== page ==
Friday, October 23, 2015
Koch Institute Auditorium (76-156)
Lewis C. Cantley, PhD
The Margaret and Herman Sokol Professor
Director of the Sandra and Edward Meyer Cancer Center
Weill Cornell Medical College/NewYork-Presbyterian Hospital
Lewis C. Cantley, PhD, is the Margaret and Herman Sokol Professor and Director of the Sandra and Edward Meyer Cancer Center at Weill Cornell Medical College/New York Presbyterian Hospital. Dr. Cantley grew up in West Virginia and graduated from West Virginia Wesleyan College in 1971. He obtained a Ph.D. in biophysical chemistry from Cornell University in 1975 and did postdoctoral training at Harvard University. Prior to taking the position at Weill Cornell, he taught and did research in biochemistry, physiology, and cancer biology in Boston, most recently at Beth Israel Deaconess Medical Center and Harvard Medical School. His laboratory discovered the PI 3-Kinase pathway that plays a critical role in insulin signaling and in cancers.
Dr. Cantley was elected to the American Academy of Arts and Sciences in 1999 and to the National Academy of Sciences in 2001. Among his other awards are the ASBMB Avanti Award for Lipid Research in 1998, the Heinrich Weiland Preis for Lipid Research in 2000, the Caledonian Prize from the Royal Society of Edinburgh in 2002, the 2005 Pezcoller Foundation–AACR International Award for Cancer Research, the 2009 Rolf Luft Award for Diabetes and Endocrinology Research from the Karolinska Institute, Stockholm, the 2011 Pasrow Prize for Cancer Research, the 2013 Breakthrough in Life Sciences Prize, and the 2013 Jacobaeus Prize for Diabetes Research from the Karolinska Institute.
Dr. Cantley was elected into the Institute of Medicine in 2014 and most recently is the recipient of the 2015 AACR Princess Takamatsu Memorial Lectureship, the 2015 Ross Prize in Molecular Medicine, and the 2015 Canada Gairdner International Award.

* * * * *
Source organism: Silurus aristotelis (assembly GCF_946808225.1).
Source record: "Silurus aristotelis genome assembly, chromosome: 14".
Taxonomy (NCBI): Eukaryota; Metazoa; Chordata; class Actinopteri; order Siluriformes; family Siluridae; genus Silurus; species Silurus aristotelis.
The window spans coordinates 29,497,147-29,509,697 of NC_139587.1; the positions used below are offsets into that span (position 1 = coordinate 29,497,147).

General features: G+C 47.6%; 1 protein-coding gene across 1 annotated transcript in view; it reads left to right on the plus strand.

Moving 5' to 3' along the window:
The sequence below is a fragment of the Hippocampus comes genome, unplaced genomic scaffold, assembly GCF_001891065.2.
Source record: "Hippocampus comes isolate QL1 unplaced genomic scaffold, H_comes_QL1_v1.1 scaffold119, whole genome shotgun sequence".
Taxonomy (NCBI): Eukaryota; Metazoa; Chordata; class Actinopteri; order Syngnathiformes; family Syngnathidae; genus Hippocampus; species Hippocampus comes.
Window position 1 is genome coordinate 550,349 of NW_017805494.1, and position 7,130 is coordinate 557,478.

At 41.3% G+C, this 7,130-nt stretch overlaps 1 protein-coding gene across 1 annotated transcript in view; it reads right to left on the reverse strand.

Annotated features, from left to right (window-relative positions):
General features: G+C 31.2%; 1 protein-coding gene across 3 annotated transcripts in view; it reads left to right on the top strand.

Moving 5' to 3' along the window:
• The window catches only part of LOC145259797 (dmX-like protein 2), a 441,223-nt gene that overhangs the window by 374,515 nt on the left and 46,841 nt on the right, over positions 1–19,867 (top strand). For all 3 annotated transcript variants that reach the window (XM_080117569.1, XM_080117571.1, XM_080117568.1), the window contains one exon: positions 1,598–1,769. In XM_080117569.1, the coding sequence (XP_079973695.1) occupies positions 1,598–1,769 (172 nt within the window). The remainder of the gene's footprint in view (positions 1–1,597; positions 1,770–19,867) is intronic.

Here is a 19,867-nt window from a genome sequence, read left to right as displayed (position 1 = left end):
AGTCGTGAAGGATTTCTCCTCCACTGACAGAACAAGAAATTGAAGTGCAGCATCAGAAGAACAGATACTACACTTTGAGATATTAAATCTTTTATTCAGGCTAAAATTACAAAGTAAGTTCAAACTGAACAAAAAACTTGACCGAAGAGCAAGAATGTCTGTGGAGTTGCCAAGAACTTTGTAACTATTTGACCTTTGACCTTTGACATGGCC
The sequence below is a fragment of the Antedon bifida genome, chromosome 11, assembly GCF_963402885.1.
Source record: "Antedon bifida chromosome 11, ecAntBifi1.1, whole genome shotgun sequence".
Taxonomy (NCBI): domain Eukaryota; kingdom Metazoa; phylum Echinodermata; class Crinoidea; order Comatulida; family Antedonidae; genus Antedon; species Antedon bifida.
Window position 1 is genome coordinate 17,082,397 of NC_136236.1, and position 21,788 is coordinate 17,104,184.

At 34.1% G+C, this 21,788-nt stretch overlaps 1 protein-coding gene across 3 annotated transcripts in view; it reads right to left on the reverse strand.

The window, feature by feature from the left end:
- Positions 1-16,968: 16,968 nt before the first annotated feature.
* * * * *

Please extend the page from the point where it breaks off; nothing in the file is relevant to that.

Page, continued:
The Judith Ann Lippard Memorial Lecture was established in 2014 in memory of Judy Lippard, the wife of Stephen J. Lippard, the Arthur Amos Noyes Professor of Chemistry at MIT. Judy died of endometrial cancer on September 9, 2013. Steve, Josh, and Alex Lippard, together with countless friends, students, and colleagues created the lectureship to honor Judy’s memory and celebrate her remarkable love of life.
The creation of the Judith Ann Lippard Lectureship was inspired by a similar lecture, created in 1974 in memory of Judy’s and Steve’s eldest son, Andrew, who died from a neurological disorder at age 7. Over time, the Andrew Mark Lippard Lecture at Columbia University has become one of the preeminent neurology lectures in the world.
The Judith Ann Lippard Lectureship will bring together the most innovative minds in cancer research from a variety of disciplines—biology, chemistry, engineering, clinical medicine—and feature individuals whose research has the possibility to change the face of cancer. The Lippard Lecture will also unite two extraordinary cancer centers—MIT’s Koch Institute and the Massachusetts General Hospital Cancer Center. In addition to the formal lecture at MIT, the honorand will not only deliver Grand Rounds at MGH, but will also spend time with trainees, researchers, and physician-scientists at both institutions, thus inspiring the best and brightest young minds to advance cancer therapies.
Tyler Jacks, PhD
Stephen J. Lippard, PhD, ex officio
Jonathan Rosand, MD, MSc
Phillip A. Sharp, PhD
To join the Lippard family in celebrating Judy's life and legacy, please contact Lisa Schwarz, Managing Director of Development, Koch Institute for Integrative Cancer Research at MIT: 617-324-7399; email@example.com, or give online.